Let's refine each other's understanding of biological evolution, as encapsulated as best we can manage in a short comment.

It's time to be lesswrong. Starting with me.

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One issue that seems to come up a lot here is that a lot of people are just not familiar with the basic models of how alleles respond to selection pressure. This means that for example people don't appreciate that highly deleterious alleles can stay in a population when they are recessive because evolution has a lot more trouble acting on them when their frequence becomes very low. Moreover, the weakening of selection occurs at a rate which is proportional to the square of the fraction of how common the allele is in the population.

[-][anonymous]11y 2

What determines whether an allele is recessive or dominant?

Through reading Wikipedia I have encountered one theory: gene A has two alleles which actually determine something important, like Parkinson's disease. In addition, gene M has two alleles which don't really do anything on their own, but they determine which allele of gene A is recessive and which is dominant (this mechanic is easy to model: you have two copies of each gene, making four total, and you need any two of the four to be flipped to "Parkinson").

The evolution fairy then makes one version of gene M universal in the population. This seems iffier to me: gene M and gene A act symmetrically, so why would one become universal and the other not? But maybe gene M is responsible for the dominance or recessiveness (?) of multiple genes, so there's greater selection pressure because it's relevant more often. After this, the dominance or recessiveness of gene A becomes essentially fixed, and we talk about one allele being dominant and the other recessive.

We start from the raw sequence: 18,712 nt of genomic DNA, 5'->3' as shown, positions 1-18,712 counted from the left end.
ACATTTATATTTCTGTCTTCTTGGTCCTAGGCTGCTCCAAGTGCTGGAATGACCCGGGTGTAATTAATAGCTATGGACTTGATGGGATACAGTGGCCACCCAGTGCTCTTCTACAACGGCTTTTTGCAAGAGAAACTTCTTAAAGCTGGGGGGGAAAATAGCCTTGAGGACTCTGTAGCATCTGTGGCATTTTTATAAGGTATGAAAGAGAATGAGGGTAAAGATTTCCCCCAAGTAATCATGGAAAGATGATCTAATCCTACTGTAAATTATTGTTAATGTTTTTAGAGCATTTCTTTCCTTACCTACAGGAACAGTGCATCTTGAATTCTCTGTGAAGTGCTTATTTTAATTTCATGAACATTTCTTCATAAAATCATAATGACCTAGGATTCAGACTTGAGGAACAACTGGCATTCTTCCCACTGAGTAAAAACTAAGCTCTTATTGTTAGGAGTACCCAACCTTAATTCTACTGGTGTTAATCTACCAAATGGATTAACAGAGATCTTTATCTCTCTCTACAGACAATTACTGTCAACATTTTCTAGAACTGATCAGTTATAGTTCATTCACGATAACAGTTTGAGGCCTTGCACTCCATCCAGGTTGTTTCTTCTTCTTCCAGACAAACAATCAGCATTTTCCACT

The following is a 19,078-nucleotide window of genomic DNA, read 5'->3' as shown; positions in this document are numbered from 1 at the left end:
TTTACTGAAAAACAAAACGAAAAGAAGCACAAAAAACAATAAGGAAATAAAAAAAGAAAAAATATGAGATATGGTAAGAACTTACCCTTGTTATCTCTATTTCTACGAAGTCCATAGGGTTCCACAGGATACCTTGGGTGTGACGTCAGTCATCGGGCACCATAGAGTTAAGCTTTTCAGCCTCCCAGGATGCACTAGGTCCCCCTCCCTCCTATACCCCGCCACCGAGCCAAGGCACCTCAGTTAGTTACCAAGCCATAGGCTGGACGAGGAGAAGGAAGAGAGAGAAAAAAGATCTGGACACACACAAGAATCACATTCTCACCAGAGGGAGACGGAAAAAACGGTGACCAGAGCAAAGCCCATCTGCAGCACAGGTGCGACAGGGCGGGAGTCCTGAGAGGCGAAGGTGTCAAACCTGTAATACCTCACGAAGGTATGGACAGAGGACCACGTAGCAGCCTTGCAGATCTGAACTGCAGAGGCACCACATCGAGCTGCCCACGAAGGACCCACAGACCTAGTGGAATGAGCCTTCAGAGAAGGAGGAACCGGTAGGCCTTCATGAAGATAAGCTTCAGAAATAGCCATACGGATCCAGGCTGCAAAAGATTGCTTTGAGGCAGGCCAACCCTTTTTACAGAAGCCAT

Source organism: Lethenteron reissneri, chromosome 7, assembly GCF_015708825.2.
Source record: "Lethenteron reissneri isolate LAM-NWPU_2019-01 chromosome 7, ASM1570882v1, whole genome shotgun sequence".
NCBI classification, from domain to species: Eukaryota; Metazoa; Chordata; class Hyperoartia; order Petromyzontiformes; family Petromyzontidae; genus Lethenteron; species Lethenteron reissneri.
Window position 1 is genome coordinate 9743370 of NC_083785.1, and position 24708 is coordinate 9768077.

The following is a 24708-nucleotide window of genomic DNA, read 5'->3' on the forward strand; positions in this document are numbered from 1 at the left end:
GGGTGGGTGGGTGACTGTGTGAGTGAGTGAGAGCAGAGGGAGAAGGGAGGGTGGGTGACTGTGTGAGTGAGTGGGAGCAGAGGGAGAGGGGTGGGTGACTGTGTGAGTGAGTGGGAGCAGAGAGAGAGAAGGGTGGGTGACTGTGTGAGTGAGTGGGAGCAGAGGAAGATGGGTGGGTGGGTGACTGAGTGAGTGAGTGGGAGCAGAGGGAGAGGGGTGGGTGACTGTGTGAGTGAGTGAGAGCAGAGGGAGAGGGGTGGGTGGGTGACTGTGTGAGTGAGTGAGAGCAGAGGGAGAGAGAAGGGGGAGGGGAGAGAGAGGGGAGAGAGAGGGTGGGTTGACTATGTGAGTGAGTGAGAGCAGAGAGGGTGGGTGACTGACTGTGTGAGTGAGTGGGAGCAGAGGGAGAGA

However, the other thing that the (very short) Wikipedia article on evolution of dominance says is that this hypothesis has been discredited, and is no longer generally believed. It's unclear to me why not to believe it, and what the alternative is, but there you have it.

Ok. There are a variety of different issues going on here. (With the disclaimer that I'm not a biologist).

First keep in mind that genes are discrete units and population sizes are finite. This allows for genetic drift which is when random sampling allows the frequency of a gene to change in the population as a random walk. This is especially easy to occur in small populations (since the sample sizes are then smaller). So two alleles can behave completely symmetrically and still have one go to fixation in a population, and similar remarks apply to symmetricly behaving genes.

Whether a given allele is recessive or dominant can be a function of a variety of different things. Keep in mind that a lot of the traits we care about have behavior more complicated than just dominance or recessiveness. There are some examples where the heterozygous case has a middle phenotype. Another example is how many of the alleles for six fingers are dominant over alleles for five, but the alleles display variable penetrance, which is a fancy way of saying that not everyone who has the allele ends up getting the phenotype due to essentially stochastic considerations.

What makes an allele recessive or dominant can depend on what it is doing. So for example, if an allele is producing a bad protein that gets in the way of something else, then it is likely to be dominant. If an allele is just needed to at the right time in development trigger a certain pathway it is likely to be recessive. Some alleles don't code for the production of a different protein but simply don't code for a protein at all (if they are say missing a functional start codon or some other bit of instructional code). In those cases, whether the allele is recessive or dominant depends on what the allele does. So for example, if the allele calls for the production of a protein that has its level normally regulated to stay in some level of stasis (as many proteins in cells are) then the body will simply ramp up production and so it will be recessive. Similarly, the A and B alleles in bloodtypes are dominant because what matters is whether the display occurs on the outside of the cells. So as long as there's enough protein for any display, a recipients immune system will recognize it as foreign.